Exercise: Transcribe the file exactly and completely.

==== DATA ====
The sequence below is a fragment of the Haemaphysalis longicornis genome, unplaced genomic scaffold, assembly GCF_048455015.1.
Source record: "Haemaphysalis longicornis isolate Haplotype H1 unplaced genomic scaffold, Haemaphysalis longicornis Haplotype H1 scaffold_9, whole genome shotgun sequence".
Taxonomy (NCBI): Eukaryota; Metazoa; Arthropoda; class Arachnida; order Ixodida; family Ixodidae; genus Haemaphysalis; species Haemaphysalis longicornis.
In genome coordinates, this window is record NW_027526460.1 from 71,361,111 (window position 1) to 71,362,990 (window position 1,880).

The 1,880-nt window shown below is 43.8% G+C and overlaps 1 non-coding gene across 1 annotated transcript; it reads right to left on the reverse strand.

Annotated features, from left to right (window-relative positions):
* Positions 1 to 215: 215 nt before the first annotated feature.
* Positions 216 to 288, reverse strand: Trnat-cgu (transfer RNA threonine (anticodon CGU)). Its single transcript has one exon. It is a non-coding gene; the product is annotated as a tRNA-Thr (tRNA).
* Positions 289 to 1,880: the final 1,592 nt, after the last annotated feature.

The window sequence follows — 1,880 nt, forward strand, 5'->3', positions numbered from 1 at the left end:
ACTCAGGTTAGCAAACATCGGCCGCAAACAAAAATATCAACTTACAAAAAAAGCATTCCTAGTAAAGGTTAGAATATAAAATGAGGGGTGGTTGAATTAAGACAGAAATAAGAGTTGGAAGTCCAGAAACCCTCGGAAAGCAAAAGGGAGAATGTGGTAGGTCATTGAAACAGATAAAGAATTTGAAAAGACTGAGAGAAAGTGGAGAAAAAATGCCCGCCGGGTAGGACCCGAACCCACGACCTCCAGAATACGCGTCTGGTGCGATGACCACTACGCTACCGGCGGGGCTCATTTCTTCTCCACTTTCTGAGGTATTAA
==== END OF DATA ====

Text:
The sequence below is a fragment of the Haemaphysalis longicornis genome, unplaced genomic scaffold, assembly GCF_048455015.1.
Source record: "Haemaphysalis longicornis isolate Haplotype H1 unplaced genomic scaffold, Haemaphysalis longicornis Haplotype H1 scaffold_9, whole genome shotgun sequence".
Taxonomy (NCBI): Eukaryota; Metazoa; Arthropoda; class Arachnida; order Ixodida; family Ixodidae; genus Haemaphysalis; species Haemaphysalis longicornis.
In genome coordinates, this window is record NW_027526460.1 from 71,361,111 (window position 1) to 71,362,990 (window position 1,880).

The 1,880-nt window shown below is 43.8% G+C and overlaps 1 non-coding gene across 1 annotated transcript; it reads right to left on the reverse strand.

Annotated features, from left to right (window-relative positions):
* Positions 1 to 215: 215 nt before the first annotated feature.
* Positions 216 to 288, reverse strand: Trnat-cgu (transfer RNA threonine (anticodon CGU)). Its single transcript has one exon. It is a non-coding gene; the product is annotated as a tRNA-Thr (tRNA).
* Positions 289 to 1,880: the final 1,592 nt, after the last annotated feature.

The window sequence follows — 1,880 nt, forward strand, 5'->3', positions numbered from 1 at the left end:
ACTCAGGTTAGCAAACATCGGCCGCAAACAAAAATATCAACTTACAAAAAAAGCATTCCTAGTAAAGGTTAGAATATAAAATGAGGGGTGGTTGAATTAAGACAGAAATAAGAGTTGGAAGTCCAGAAACCCTCGGAAAGCAAAAGGGAGAATGTGGTAGGTCATTGAAACAGATAAAGAATTTGAAAAGACTGAGAGAAAGTGGAGAAAAAATGCCCGCCGGGTAGGACCCGAACCCACGACCTCCAGAATACGCGTCTGGTGCGATGACCACTACGCTACCGGCGGGGCTCATTTCTTCTCCACTTTCTGAGGTATTAA